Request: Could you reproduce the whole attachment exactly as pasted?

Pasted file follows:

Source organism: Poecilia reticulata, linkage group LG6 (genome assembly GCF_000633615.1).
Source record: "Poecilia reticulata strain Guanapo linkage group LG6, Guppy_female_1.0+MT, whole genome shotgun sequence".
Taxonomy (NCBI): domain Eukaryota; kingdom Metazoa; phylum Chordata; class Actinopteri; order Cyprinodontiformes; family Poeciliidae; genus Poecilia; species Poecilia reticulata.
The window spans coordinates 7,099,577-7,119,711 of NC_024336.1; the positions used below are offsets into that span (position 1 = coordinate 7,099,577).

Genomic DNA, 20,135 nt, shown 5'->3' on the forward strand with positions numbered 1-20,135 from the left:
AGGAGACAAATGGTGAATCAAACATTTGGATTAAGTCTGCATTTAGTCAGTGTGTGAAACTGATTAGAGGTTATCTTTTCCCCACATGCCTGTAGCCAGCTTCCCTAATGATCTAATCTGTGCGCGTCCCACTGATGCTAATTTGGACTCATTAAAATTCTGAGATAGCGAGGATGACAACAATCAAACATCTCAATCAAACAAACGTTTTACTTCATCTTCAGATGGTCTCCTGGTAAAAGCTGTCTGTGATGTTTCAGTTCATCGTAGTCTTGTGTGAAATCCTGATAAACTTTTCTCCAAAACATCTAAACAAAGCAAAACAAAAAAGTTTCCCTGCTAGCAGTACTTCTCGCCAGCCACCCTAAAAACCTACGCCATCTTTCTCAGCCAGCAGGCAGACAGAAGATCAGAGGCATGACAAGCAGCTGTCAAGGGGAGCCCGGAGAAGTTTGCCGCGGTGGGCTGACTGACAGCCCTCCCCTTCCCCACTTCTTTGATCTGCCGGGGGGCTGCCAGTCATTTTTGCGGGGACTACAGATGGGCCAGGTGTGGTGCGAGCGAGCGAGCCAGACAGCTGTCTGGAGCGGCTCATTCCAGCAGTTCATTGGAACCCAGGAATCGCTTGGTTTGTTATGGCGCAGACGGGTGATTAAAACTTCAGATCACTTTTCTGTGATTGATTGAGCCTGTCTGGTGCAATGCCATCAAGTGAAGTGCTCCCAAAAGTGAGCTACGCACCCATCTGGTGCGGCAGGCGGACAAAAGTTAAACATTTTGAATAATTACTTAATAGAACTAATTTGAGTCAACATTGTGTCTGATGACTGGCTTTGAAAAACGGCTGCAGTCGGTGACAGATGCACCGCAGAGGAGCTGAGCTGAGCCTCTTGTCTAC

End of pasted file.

Source organism: Poecilia reticulata, linkage group LG6 (genome assembly GCF_000633615.1).
Source record: "Poecilia reticulata strain Guanapo linkage group LG6, Guppy_female_1.0+MT, whole genome shotgun sequence".
Taxonomy (NCBI): domain Eukaryota; kingdom Metazoa; phylum Chordata; class Actinopteri; order Cyprinodontiformes; family Poeciliidae; genus Poecilia; species Poecilia reticulata.
The window spans coordinates 7,099,577-7,119,711 of NC_024336.1; the positions used below are offsets into that span (position 1 = coordinate 7,099,577).

Genomic DNA, 20,135 nt, shown 5'->3' on the forward strand with positions numbered 1-20,135 from the left:
AGGAGACAAATGGTGAATCAAACATTTGGATTAAGTCTGCATTTAGTCAGTGTGTGAAACTGATTAGAGGTTATCTTTTCCCCACATGCCTGTAGCCAGCTTCCCTAATGATCTAATCTGTGCGCGTCCCACTGATGCTAATTTGGACTCATTAAAATTCTGAGATAGCGAGGATGACAACAATCAAACATCTCAATCAAACAAACGTTTTACTTCATCTTCAGATGGTCTCCTGGTAAAAGCTGTCTGTGATGTTTCAGTTCATCGTAGTCTTGTGTGAAATCCTGATAAACTTTTCTCCAAAACATCTAAACAAAGCAAAACAAAAAAGTTTCCCTGCTAGCAGTACTTCTCGCCAGCCACCCTAAAAACCTACGCCATCTTTCTCAGCCAGCAGGCAGACAGAAGATCAGAGGCATGACAAGCAGCTGTCAAGGGGAGCCCGGAGAAGTTTGCCGCGGTGGGCTGACTGACAGCCCTCCCCTTCCCCACTTCTTTGATCTGCCGGGGGGCTGCCAGTCATTTTTGCGGGGACTACAGATGGGCCAGGTGTGGTGCGAGCGAGCGAGCCAGACAGCTGTCTGGAGCGGCTCATTCCAGCAGTTCATTGGAACCCAGGAATCGCTTGGTTTGTTATGGCGCAGACGGGTGATTAAAACTTCAGATCACTTTTCTGTGATTGATTGAGCCTGTCTGGTGCAATGCCATCAAGTGAAGTGCTCCCAAAAGTGAGCTACGCACCCATCTGGTGCGGCAGGCGGACAAAAGTTAAACATTTTGAATAATTACTTAATAGAACTAATTTGAGTCAACATTGTGTCTGATGACTGGCTTTGAAAAACGGCTGCAGTCGGTGACAGATGCACCGCAGAGGAGCTGAGCTGAGCCTCTTGTCTAC